We might like to think of progress in life as linear, but often it’s not. It comes in a series of bursts and slowdowns, gains and setbacks.
This is true at any age, but it’s particularly true for kids – especially those nearing their teen years. Physical growth, cognitive growth and social growth can be a difficult, even painful progression.
“There’s what parents think and what actually happens – a straight line vs. a squiggly line,” said Ken Martel, technical director for USA Hockey’s American Development Model. “Sometimes it’s forward, up, down, backwards. What we’re looking for is that, over time, there’s an upward trajectory. But if you look at things in any short run, you’re going to see wide disparities.”
That’s largely due to the fact that kids grow and mature at different rates. Growth spurts, early or late bloomers and a range of other factors can have a major impact on development, particularly between the ages of 12 to 16 in boys and 11 to 15 in girls.
When a youth player goes through a growth spurt, the tendency might be to think they will suddenly become bigger, stronger and more forceful. That might be true, but their coordination often doesn’t keep pace in the short-term.
“Typically in our sport, when they hit that growth acceleration, the extremities grow first, then limbs and then torso,” Martel said. “In a sport like hockey, you’ll see kids that are pretty good skaters and then, seemingly overnight, their skating mechanics go haywire. They look clumsy and can’t quite get things right. Or they might keep their mechanics, but slow way down. They just haven’t caught up with their bodies yet.”
If that happens in between seasons, a player might show up at a tryout and wind up getting cut because he or she looks uncoordinated, when in reality, that’s just a short-term consequence of a growth spurt.
“We’ve had elite players cut from teams at these ages because they show up for tryouts and there is no institutional knowledge of how good they really are,” Martel said. “There are tons of examples of that happening out there. It’s really about having patience and understanding that sometimes adolescent players might go backward in the short-term.”
Along the same lines, kids who go through growth spurts and mature earlier “tend to get rewarded” because they are bigger and stronger than the kids who don’t, Martel said. But he cautions that coaches – and by extension the players themselves – need to understand it will even out in the long-term.
“In three or four years, they might just be an average-size kid and not have the size advantage,” Martel added. “And if they haven’t learned to solve problems with their head, they’ll be in trouble.”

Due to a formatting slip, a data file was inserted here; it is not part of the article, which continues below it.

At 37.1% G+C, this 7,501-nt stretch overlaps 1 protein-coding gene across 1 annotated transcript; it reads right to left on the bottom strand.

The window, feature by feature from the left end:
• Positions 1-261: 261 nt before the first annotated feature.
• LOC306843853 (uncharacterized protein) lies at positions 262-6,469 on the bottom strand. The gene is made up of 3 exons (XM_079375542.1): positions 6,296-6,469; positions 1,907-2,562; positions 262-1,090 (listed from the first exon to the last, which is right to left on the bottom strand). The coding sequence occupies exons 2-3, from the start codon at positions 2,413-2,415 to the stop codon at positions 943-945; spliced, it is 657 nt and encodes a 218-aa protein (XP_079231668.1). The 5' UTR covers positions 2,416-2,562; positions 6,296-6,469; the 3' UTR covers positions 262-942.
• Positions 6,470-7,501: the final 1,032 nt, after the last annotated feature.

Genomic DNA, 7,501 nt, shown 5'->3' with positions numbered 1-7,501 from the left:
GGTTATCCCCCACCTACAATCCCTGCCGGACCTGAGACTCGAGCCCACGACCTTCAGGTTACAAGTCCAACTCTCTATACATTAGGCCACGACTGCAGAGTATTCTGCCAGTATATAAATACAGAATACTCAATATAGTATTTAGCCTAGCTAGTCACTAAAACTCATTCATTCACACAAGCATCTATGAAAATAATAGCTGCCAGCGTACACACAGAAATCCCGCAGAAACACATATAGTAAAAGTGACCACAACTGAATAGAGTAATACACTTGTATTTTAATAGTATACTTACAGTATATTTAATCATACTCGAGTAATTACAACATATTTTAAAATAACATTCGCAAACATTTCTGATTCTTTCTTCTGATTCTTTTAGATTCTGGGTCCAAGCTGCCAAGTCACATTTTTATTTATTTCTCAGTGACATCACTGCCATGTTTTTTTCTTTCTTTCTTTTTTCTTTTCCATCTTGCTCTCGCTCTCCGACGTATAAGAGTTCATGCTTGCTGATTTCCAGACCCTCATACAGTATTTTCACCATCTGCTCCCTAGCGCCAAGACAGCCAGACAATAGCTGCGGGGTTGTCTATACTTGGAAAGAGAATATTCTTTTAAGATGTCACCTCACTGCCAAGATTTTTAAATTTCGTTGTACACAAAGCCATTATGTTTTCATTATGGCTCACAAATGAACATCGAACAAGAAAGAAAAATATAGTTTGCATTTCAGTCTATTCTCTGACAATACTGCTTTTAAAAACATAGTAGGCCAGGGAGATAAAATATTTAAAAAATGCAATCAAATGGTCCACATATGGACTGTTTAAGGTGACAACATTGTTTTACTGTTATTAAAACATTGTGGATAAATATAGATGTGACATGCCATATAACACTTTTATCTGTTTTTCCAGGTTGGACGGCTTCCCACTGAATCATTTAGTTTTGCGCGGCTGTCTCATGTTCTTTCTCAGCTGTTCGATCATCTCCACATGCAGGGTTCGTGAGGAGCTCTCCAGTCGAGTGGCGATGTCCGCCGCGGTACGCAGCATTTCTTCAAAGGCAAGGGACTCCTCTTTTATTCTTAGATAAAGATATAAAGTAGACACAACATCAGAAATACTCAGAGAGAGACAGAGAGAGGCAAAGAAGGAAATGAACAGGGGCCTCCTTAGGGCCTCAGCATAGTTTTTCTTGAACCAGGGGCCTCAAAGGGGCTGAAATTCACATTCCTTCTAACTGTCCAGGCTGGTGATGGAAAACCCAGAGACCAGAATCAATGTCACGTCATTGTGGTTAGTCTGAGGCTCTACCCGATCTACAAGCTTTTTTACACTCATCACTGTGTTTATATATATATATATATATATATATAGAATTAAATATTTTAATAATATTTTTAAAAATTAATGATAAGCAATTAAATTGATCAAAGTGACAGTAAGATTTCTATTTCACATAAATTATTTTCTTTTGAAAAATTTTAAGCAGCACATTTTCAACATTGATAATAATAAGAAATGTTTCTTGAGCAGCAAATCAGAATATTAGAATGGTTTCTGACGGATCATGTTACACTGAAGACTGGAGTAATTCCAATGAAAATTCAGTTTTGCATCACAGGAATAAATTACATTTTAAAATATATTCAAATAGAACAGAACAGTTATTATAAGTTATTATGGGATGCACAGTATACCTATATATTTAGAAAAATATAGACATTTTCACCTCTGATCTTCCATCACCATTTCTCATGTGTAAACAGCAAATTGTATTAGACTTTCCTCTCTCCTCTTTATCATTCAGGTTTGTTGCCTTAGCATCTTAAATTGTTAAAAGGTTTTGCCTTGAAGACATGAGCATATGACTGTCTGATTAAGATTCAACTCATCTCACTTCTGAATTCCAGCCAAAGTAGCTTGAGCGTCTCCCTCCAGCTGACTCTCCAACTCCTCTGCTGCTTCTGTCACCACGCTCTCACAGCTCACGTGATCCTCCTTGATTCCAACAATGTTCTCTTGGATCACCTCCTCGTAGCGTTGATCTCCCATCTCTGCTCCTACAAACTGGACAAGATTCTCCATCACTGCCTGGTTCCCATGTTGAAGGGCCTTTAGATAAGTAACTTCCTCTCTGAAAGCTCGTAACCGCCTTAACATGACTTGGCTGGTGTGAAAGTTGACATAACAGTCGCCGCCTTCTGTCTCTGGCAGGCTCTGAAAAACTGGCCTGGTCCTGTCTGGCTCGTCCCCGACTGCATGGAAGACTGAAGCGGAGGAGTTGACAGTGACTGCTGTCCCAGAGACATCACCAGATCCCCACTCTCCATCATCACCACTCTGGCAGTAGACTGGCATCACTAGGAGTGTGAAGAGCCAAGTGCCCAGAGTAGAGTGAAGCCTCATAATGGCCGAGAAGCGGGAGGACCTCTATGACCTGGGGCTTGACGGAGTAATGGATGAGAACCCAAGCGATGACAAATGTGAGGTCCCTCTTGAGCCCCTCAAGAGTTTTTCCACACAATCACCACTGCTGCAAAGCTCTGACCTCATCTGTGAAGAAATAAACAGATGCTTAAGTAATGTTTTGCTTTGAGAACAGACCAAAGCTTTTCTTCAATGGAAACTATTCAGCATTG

How can parents monitor development?
In some ways, recognizing a growth spurt might be pretty obvious.
“Parents intuitively see it,” Martel said. “In a month, a kid has grown four inches and the grocery bill is through the roof.”
But there are also a few things to measure, particularly for parents of 12U players looking for signs of a growth spurt. Martel recommends checking height, of course, but also arm span and seated torso height.
“Take that every couple months so you can get a sense for when kids are growing,” Martel said. “If you have a club or local association that’s doing this for the kids, it’s pretty good feedback.”
That information can be beneficial for the player’s hockey development as well as their overall development. If they’re going through a growing period, they might need more work on skating technique and flexibility to help them adapt to their changing bodies.
“It’s really important to be cognizant of where your kids are at, to be mindful and take that into consideration,” Martel said. “The kid who is used to being a good skater but is now an ugly skater, you might have to go back and work on some flexibility to work through that. They’ll come out on the other side of the change a very good player.”
Patience is key
As is the case with so many facets of parenting, patience is key when dealing with growth-related changes. It happens to everyone, at different rates and different points. It’s usually earlier for girls; for boys, a growth spurt might not happen until they are in 14U or even 16U.
Regardless of when it happens, parents need to recognize that not only is it normal, it’s normal for an athlete to struggle through it.
“Too often, people in youth sports get wrapped up in the outcomes,” said Martel. “If a kid is more awkward, has difficult skating, and endures a performance drop-off, we just need a little more patience with kids at these ages. It’s OK. It’s part of the normal growth and development process for kids.”
And proving once again that kids can teach us about life, Martel adds: “Just when you think you have it figured out, they change again.”